Definition of appease
1 : pacify, conciliate; especially : to make concessions to (someone, such as an aggressor or a critic) often at the sacrifice of principles appeased the dictator by accepting his demands Placaters, who try hard to appease others so as to keep the peace, fear getting hurt in some way. — Mike Cote
3 : to bring to a state of peace or quiet : calm appease a quarrel
appeasableplay \-ˈpē-zə-bəl\ adjective
appeasementplay \-ˈpēz-mənt\ noun
Examples of appease in a Sentence
But I imagine he and his siblings, who profited handsomely from the sale, have mixed emotions. They may be sad they had to sell, yet relieved that they are no longer under pressure to appease Wall Street's demand for growth and profits. —James Laube, Wine Spectator, 31 Mar. 2005
The first is that, in affluent America, mothering has gone from an art to a cult, with devotees driving themselves to ever more baroque extremes to appease the goddess of perfect motherhood. —Judith Shulevitz, New York Times Book Review, 20 Feb. 2005
It was last summer, and Gingell, then Sun Microsystems's chief software engineer, had an excuse: His twin-engine Cessna had broken down, and he'd lost track of time while he gabbed on the phone with his mechanic. That wasn't likely to appease Sun's famously tart-tongued CEO, Scott McNealy, who was getting his introductory briefing on a vital new technology initiative that happened to be Gingell's brainchild. —Erick Schonfeld, Business 2.0, September 2002
The California legislature's solution to this seemingly intractable problem was a politically appealing package with features to appease both utility investors and ratepayers. —Benjamin A. Holden, Wall Street Journal, 19 Feb. 1997
They appeased the dictator by accepting his demands in an effort to avoid war.
His critics were not appeased by this last speech.
They made sacrifices to appease the gods.
We had no way to appease our hunger.
Recent Examples of appease from the Web
Magee has narrowed the legislation to only apply to felony convictions -- misdemeanors and traffic court fines would not be affected by it -- to try to appease the clerks.
Bannon's views won out on this issue, due in no small part to the fact that Trump promised to get out of Paris during the campaign and felt compelled to make good on that pledge to appease his political base.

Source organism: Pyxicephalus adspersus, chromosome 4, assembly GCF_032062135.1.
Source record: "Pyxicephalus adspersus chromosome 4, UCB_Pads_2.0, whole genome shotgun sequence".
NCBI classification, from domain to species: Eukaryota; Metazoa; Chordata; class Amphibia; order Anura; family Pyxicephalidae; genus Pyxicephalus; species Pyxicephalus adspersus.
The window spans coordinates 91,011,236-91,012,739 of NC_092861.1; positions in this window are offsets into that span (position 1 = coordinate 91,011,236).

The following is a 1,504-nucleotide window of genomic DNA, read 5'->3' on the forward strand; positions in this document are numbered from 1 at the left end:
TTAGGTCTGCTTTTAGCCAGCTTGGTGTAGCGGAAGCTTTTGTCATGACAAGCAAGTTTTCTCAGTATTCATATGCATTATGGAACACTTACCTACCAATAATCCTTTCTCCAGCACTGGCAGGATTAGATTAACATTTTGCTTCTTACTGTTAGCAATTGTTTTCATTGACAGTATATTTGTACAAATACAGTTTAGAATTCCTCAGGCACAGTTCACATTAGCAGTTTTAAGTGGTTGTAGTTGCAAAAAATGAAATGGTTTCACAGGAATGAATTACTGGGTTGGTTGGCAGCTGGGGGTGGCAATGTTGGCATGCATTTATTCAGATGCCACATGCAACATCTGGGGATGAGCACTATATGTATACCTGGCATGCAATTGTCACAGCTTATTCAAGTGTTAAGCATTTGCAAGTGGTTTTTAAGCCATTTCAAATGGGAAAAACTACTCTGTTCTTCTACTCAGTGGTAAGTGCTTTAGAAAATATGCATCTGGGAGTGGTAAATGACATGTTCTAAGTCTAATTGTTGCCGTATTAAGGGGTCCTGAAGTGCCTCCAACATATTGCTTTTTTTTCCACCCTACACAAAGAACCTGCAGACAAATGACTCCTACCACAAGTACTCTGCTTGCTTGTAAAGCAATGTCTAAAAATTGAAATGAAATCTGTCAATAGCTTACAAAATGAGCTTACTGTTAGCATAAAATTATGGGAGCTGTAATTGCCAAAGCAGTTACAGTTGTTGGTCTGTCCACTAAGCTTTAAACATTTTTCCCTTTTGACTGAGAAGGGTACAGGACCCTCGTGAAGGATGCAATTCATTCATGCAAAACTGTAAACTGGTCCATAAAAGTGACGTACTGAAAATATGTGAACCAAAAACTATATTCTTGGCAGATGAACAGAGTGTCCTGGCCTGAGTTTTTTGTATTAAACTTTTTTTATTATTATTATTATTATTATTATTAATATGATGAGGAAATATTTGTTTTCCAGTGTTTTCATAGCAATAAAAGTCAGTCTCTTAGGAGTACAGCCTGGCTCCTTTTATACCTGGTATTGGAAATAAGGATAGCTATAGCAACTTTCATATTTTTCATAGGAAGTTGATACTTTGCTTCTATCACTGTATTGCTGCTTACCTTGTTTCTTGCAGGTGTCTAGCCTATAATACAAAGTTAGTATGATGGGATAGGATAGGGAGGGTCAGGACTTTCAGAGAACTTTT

But that didn’t appease dozens of employers, including owners of for-profit businesses, who subsequently filed lawsuits.
The removal was to appease hard-liners who said the statue was erected last year in front of a ground used for prayers during two Islamic festivals.
And Russia was not even on the agenda at the NATO mini-summit, likely a futile gesture to appease Trump.
Almost a dozen FX traders and sales people have sued their former employers in the past two years, claiming they were made scapegoats by banks rushing to appease regulators amid the scandal.
Markle’s unconventional background and red carpet experience mean her sartorial choices are likely to appease courtiers and fashion critics.
Apple had no word on layoffs Tuesday, offering instead the management shuffle to appease investors on the eve of its shareholder meeting.
These example sentences are selected automatically from various online news sources to reflect current usage of the word 'appease'. Views expressed in the examples do not represent the opinion of Merriam-Webster or its editors. Send us feedback.
Origin and Etymology of appease
Middle English appesen, from Anglo-French apeser, apaiser, from a- (from Latin ad-) + pais peace — more at peace
First Known Use: 14th century
Synonym Discussion of appease
APPEASE Defined for English Language Learners
Definition of appease for English Language Learners
: to make (someone) pleased or less angry by giving or saying something desired
: to make (a pain, a problem, etc.) less painful or troubling
APPEASE Defined for Kids
Definition of appease for Students
1 : to make calm or quiet appease their anger
2 : to make less severe appeased his hunger
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